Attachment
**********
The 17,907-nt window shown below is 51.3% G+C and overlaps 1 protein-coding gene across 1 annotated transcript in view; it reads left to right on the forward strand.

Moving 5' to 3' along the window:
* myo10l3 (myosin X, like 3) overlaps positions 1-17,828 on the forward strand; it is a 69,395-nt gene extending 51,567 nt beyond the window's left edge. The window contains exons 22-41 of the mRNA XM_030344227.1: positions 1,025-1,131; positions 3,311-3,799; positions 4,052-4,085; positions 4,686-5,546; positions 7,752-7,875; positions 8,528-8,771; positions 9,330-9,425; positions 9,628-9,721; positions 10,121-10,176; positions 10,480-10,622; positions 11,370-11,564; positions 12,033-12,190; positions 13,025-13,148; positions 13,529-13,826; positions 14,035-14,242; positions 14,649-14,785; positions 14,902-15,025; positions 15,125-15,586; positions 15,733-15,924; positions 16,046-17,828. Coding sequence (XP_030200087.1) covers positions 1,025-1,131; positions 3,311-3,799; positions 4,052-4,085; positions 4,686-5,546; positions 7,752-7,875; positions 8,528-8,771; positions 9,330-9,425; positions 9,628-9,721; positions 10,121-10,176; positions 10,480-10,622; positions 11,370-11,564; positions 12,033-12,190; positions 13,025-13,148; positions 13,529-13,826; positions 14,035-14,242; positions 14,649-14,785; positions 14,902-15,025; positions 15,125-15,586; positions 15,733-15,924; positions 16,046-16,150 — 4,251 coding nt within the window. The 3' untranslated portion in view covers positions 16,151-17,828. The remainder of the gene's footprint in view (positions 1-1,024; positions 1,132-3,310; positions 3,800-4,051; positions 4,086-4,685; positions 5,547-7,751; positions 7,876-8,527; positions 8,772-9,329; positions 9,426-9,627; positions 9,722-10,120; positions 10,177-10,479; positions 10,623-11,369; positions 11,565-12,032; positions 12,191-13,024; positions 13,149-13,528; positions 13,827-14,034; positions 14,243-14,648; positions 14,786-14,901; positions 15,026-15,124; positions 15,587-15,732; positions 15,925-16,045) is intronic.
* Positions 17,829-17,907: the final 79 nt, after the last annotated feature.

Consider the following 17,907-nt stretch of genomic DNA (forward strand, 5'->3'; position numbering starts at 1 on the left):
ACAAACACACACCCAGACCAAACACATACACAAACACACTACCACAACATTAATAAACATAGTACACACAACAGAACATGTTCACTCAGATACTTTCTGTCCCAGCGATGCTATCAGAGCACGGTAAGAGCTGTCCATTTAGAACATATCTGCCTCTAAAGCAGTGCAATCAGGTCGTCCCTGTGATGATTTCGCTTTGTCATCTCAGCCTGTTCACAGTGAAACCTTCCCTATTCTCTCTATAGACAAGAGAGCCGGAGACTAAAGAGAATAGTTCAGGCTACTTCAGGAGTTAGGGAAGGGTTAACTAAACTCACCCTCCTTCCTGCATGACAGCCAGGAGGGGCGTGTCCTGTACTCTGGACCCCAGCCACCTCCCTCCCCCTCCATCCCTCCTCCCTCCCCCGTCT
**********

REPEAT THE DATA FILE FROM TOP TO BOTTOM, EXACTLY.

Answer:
The 17,907-nt window shown below is 51.3% G+C and overlaps 1 protein-coding gene across 1 annotated transcript in view; it reads left to right on the forward strand.

Moving 5' to 3' along the window:
* myo10l3 (myosin X, like 3) overlaps positions 1-17,828 on the forward strand; it is a 69,395-nt gene extending 51,567 nt beyond the window's left edge. The window contains exons 22-41 of the mRNA XM_030344227.1: positions 1,025-1,131; positions 3,311-3,799; positions 4,052-4,085; positions 4,686-5,546; positions 7,752-7,875; positions 8,528-8,771; positions 9,330-9,425; positions 9,628-9,721; positions 10,121-10,176; positions 10,480-10,622; positions 11,370-11,564; positions 12,033-12,190; positions 13,025-13,148; positions 13,529-13,826; positions 14,035-14,242; positions 14,649-14,785; positions 14,902-15,025; positions 15,125-15,586; positions 15,733-15,924; positions 16,046-17,828. Coding sequence (XP_030200087.1) covers positions 1,025-1,131; positions 3,311-3,799; positions 4,052-4,085; positions 4,686-5,546; positions 7,752-7,875; positions 8,528-8,771; positions 9,330-9,425; positions 9,628-9,721; positions 10,121-10,176; positions 10,480-10,622; positions 11,370-11,564; positions 12,033-12,190; positions 13,025-13,148; positions 13,529-13,826; positions 14,035-14,242; positions 14,649-14,785; positions 14,902-15,025; positions 15,125-15,586; positions 15,733-15,924; positions 16,046-16,150 — 4,251 coding nt within the window. The 3' untranslated portion in view covers positions 16,151-17,828. The remainder of the gene's footprint in view (positions 1-1,024; positions 1,132-3,310; positions 3,800-4,051; positions 4,086-4,685; positions 5,547-7,751; positions 7,876-8,527; positions 8,772-9,329; positions 9,426-9,627; positions 9,722-10,120; positions 10,177-10,479; positions 10,623-11,369; positions 11,565-12,032; positions 12,191-13,024; positions 13,149-13,528; positions 13,827-14,034; positions 14,243-14,648; positions 14,786-14,901; positions 15,026-15,124; positions 15,587-15,732; positions 15,925-16,045) is intronic.
* Positions 17,829-17,907: the final 79 nt, after the last annotated feature.

Consider the following 17,907-nt stretch of genomic DNA (forward strand, 5'->3'; position numbering starts at 1 on the left):
ACAAACACACACCCAGACCAAACACATACACAAACACACTACCACAACATTAATAAACATAGTACACACAACAGAACATGTTCACTCAGATACTTTCTGTCCCAGCGATGCTATCAGAGCACGGTAAGAGCTGTCCATTTAGAACATATCTGCCTCTAAAGCAGTGCAATCAGGTCGTCCCTGTGATGATTTCGCTTTGTCATCTCAGCCTGTTCACAGTGAAACCTTCCCTATTCTCTCTATAGACAAGAGAGCCGGAGACTAAAGAGAATAGTTCAGGCTACTTCAGGAGTTAGGGAAGGGTTAACTAAACTCACCCTCCTTCCTGCATGACAGCCAGGAGGGGCGTGTCCTGTACTCTGGACCCCAGCCACCTCCCTCCCCCTCCATCCCTCCTCCCTCCCCCGTCT